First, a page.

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An OS X app that helps you keep track of the time you spend on your Mac. Timing automatically tracks which documents you are editing, which applications you use, and which websites you visit. After tracking, you can drag and drop activities into projects. Some general categories like "Web Browsing", "Office" and "Games" are created automatically, but you can customise them any way you like. Unlike similar services, Timing does not send your data to any servers and there is no subscription required.
A productivity tool that lets you collect together all the things you need to work on your project(s) in one place. Freeter provides you with a dashboard for each project where you can add a number of useful widgets. This includes a Commander widget, that lets you execute a command line script or command with a single click; a File Explorer widget to view a file and folder tree; an Opener widget to get one click access to specific files and folders; a Webpage widget to load any site such as a task manager or dev site; and several more.
A private time tracking app for Mac. Qbserve detects activities automatically with an ever-expanding database of over 6,800 sites, apps and games, and categorises them as productive, neutral or distracting to help you understand your habits. You can also assign windows of a single app to different categories, which you could use to differentiate between productive and distracting chats in Slack. All the tracked information is only stored locally on your machine and you can pause tracking whenever you want or choose to ignore certain activities. And now it can track projects automatically, so there's no need to manually start and stop tasks, and generates invoices for projects.
A productivity app to automate your meetings. Solid sends automated reminders to all participants before the meeting, making sure they’ll contribute to the agenda in advance and come prepared. During the meeting, Solid’s text editor lets participants quickly take notes, mark decisions made, open issues, and assign tasks to other attendees. After the meeting, Solid automatically sends the meeting summary to every participant. They have also just added a Slack integration which lets you keep track of and manage your meetings right from your Slack chat.
A plugin for Slack that automatically saves the links you share in your chats and fully indexes these web pages for deep search in Slack or the Kifi web app. Kifi adds Slack attribution to indicate the channel the link is coming from, preserving the context of the team discussion you had in Slack. When you search on Slack, Google and Kifi, you can click the timestamp to be brought back to the exact message that link was shared in. They also provide iOS and Android apps for organising and browsing your libraries of shared links.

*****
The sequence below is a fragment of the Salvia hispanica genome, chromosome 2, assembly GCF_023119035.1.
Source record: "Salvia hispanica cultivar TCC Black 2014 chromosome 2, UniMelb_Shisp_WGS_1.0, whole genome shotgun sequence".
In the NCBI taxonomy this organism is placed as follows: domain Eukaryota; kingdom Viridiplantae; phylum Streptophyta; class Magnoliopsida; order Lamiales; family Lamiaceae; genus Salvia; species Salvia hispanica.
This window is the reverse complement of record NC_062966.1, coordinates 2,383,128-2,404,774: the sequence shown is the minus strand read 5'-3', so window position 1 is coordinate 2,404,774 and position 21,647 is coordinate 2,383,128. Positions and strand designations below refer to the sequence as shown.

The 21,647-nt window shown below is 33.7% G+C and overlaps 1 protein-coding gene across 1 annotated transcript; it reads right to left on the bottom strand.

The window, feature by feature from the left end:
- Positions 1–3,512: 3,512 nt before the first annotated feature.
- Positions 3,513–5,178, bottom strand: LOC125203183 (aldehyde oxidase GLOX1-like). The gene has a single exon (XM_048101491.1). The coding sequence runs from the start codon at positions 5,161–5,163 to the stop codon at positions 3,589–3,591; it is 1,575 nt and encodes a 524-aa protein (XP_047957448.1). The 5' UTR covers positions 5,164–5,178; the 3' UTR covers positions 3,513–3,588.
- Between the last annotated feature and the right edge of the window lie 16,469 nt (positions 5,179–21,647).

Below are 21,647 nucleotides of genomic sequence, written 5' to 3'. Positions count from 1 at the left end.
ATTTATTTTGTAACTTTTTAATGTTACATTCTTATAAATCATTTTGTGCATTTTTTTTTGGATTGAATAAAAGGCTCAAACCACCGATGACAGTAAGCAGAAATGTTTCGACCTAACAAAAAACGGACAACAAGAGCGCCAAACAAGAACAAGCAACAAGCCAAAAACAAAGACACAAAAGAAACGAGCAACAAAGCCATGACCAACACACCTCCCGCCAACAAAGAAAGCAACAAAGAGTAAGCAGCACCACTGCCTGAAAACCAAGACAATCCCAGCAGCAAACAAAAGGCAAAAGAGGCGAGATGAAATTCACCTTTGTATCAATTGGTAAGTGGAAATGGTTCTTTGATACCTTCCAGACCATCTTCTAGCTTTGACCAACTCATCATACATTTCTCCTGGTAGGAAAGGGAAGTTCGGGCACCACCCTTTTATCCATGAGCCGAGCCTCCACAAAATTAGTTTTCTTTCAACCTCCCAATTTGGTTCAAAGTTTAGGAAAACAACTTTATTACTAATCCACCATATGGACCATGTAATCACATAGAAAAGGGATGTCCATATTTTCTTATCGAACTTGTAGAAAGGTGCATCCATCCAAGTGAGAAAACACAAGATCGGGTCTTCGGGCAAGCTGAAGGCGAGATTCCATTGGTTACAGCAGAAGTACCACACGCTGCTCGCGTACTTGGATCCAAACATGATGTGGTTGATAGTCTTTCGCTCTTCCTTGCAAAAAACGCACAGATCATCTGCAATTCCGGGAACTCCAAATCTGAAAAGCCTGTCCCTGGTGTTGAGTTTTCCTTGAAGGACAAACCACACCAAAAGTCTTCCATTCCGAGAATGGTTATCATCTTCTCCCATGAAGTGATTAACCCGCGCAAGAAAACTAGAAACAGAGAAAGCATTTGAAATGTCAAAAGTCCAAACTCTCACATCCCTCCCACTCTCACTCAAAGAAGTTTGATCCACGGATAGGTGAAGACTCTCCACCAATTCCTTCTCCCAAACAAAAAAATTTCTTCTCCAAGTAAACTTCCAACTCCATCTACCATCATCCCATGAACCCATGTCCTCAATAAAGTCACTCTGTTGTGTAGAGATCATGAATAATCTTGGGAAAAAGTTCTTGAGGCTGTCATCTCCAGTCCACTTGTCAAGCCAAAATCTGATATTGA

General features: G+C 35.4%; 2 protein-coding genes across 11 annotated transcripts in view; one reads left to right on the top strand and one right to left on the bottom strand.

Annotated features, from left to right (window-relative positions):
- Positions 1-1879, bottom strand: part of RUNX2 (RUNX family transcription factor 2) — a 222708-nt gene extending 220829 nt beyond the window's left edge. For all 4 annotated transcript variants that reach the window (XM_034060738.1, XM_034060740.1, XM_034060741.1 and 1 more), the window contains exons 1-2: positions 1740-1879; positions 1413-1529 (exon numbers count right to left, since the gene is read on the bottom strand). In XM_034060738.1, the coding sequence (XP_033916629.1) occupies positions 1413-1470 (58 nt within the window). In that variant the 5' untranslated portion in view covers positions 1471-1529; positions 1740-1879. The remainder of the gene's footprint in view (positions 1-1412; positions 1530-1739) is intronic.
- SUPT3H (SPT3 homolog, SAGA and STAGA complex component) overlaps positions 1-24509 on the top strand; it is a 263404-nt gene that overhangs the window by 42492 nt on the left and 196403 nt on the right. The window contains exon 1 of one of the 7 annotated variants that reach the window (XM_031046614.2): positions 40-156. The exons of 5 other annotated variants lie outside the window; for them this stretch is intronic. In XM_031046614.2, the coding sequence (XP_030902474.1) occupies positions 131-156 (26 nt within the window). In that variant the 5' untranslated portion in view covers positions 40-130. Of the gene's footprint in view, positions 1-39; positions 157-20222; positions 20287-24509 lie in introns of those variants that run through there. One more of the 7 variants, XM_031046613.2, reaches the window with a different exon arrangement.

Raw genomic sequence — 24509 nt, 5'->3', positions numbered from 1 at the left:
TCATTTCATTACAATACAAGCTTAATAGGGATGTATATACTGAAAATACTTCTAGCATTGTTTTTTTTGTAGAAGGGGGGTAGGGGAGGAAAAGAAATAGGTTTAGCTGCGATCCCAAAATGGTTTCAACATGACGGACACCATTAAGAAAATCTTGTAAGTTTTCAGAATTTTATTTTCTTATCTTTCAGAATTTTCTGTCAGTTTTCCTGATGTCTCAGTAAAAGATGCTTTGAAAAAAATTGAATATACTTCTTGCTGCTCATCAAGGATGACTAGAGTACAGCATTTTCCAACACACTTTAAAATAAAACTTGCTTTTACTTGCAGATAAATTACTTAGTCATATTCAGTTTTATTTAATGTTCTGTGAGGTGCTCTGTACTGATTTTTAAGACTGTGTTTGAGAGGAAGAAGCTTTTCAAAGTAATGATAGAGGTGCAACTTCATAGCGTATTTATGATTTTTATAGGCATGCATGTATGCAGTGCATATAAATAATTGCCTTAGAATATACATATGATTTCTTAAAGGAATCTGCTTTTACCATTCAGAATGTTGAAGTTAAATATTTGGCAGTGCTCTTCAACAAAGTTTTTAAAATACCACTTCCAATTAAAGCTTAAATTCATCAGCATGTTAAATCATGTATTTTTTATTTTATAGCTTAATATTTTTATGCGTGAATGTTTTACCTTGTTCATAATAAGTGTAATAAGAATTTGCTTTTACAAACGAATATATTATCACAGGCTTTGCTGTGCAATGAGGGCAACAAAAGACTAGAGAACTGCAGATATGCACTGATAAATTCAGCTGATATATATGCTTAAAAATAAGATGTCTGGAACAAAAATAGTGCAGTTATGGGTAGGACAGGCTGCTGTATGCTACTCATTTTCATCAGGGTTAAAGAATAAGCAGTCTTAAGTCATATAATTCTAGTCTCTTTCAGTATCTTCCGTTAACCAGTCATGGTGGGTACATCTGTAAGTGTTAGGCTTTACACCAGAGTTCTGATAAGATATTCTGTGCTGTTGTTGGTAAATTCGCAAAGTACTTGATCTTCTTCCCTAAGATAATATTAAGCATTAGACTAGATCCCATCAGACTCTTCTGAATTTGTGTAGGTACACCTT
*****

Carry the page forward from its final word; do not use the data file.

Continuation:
A menubar app that helps you understand your daily habits so you can focus and be more productive. RescueTime runs securely in the background on your computer and tracks time spent on applications and websites, giving you an accurate picture of your day. Activities are automatically categorised by type (e.g. software development, reference and learning, utilities) and productivity level with which you can set goals and alerts to help you stay focused.
A small collection of useful tools for app developers and designers. LaunchKit includes Review Monitor and Sales Reporter, Slack plugins that automatically posts App Store reviews and sales reports to Slack or your email. It was also recently updated to include App Websites, a tool that creates and hosts a mobile-ready, smart solution for anyone who needs to quickly launch a website for their app. The website is automatically generated from the App Store page and includes device specific tags and metadata tags for popular social networks.
A simple utility that gives you quick access to all the keyboard shortcuts for any application. Just hold the command key for a second or two to get a list of all active keyboard shortcuts for the current application. CheatSheet works on any application but it's particularly useful with Xcode to help remind you of one of its countless shortcuts. You may even find some hidden gems you didn't even know about.
An excellent collection of useful Quick Look plugins for developers. Each Quick Look plugin can be downloaded and installed manually or installed using Homebrew Cask. My favourites are QLColorCode which allows you to preview source code files with syntax highlighting, QLMarkdown for previewing Markdown files in their HTML form, and QuickLookJSON for previewing JSON files with pretty formatting and collapsible sections. The repository owner is also accepting pull requests so you can suggest your own plugins.
Not strictly a development tool, but I can't use my Mac without it. Alfred is what Spotlight should have been - it's an application launcher, search bar, clipboard and snippet manager, calculator, dictionary, and more all rolled into one lightweight app. Where Alfred gets really powerful though is with custom workflows that allow you to trigger actions or scripts from any keyword or hotkey. Check out the Workflows on the Alfred Forum to see what I mean.